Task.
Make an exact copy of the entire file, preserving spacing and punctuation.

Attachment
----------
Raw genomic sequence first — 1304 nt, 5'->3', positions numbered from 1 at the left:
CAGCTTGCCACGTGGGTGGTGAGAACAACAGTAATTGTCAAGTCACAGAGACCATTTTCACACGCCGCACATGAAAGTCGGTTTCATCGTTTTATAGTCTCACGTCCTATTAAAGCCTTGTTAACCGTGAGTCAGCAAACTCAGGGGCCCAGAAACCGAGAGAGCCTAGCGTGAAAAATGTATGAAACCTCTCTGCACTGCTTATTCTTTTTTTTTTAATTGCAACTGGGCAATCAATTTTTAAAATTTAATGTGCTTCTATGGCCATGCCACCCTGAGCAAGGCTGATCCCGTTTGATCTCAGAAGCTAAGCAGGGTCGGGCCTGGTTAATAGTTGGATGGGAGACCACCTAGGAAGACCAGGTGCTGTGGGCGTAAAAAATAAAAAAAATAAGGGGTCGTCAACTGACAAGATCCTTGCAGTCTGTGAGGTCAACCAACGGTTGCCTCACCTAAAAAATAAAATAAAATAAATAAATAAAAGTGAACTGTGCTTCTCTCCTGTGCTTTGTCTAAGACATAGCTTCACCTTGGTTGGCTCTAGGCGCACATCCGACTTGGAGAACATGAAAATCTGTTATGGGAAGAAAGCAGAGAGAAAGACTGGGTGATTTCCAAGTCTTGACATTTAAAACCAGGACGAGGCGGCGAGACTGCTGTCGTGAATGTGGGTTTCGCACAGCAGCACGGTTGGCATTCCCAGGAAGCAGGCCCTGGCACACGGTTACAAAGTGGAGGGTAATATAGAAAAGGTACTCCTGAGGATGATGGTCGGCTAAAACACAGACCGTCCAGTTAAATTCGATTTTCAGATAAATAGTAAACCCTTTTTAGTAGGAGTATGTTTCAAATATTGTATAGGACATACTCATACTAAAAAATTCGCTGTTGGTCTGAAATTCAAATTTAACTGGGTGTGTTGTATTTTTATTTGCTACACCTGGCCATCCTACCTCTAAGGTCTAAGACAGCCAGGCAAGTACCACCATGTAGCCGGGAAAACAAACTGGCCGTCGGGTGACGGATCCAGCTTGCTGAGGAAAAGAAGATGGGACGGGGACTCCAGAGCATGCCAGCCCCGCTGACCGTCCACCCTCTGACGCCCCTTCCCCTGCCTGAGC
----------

Raw genomic sequence first — 1304 nt, 5'->3', positions numbered from 1 at the left:
CAGCTTGCCACGTGGGTGGTGAGAACAACAGTAATTGTCAAGTCACAGAGACCATTTTCACACGCCGCACATGAAAGTCGGTTTCATCGTTTTATAGTCTCACGTCCTATTAAAGCCTTGTTAACCGTGAGTCAGCAAACTCAGGGGCCCAGAAACCGAGAGAGCCTAGCGTGAAAAATGTATGAAACCTCTCTGCACTGCTTATTCTTTTTTTTTTAATTGCAACTGGGCAATCAATTTTTAAAATTTAATGTGCTTCTATGGCCATGCCACCCTGAGCAAGGCTGATCCCGTTTGATCTCAGAAGCTAAGCAGGGTCGGGCCTGGTTAATAGTTGGATGGGAGACCACCTAGGAAGACCAGGTGCTGTGGGCGTAAAAAATAAAAAAAATAAGGGGTCGTCAACTGACAAGATCCTTGCAGTCTGTGAGGTCAACCAACGGTTGCCTCACCTAAAAAATAAAATAAAATAAATAAATAAAAGTGAACTGTGCTTCTCTCCTGTGCTTTGTCTAAGACATAGCTTCACCTTGGTTGGCTCTAGGCGCACATCCGACTTGGAGAACATGAAAATCTGTTATGGGAAGAAAGCAGAGAGAAAGACTGGGTGATTTCCAAGTCTTGACATTTAAAACCAGGACGAGGCGGCGAGACTGCTGTCGTGAATGTGGGTTTCGCACAGCAGCACGGTTGGCATTCCCAGGAAGCAGGCCCTGGCACACGGTTACAAAGTGGAGGGTAATATAGAAAAGGTACTCCTGAGGATGATGGTCGGCTAAAACACAGACCGTCCAGTTAAATTCGATTTTCAGATAAATAGTAAACCCTTTTTAGTAGGAGTATGTTTCAAATATTGTATAGGACATACTCATACTAAAAAATTCGCTGTTGGTCTGAAATTCAAATTTAACTGGGTGTGTTGTATTTTTATTTGCTACACCTGGCCATCCTACCTCTAAGGTCTAAGACAGCCAGGCAAGTACCACCATGTAGCCGGGAAAACAAACTGGCCGTCGGGTGACGGATCCAGCTTGCTGAGGAAAAGAAGATGGGACGGGGACTCCAGAGCATGCCAGCCCCGCTGACCGTCCACCCTCTGACGCCCCTTCCCCTGCCTGAGC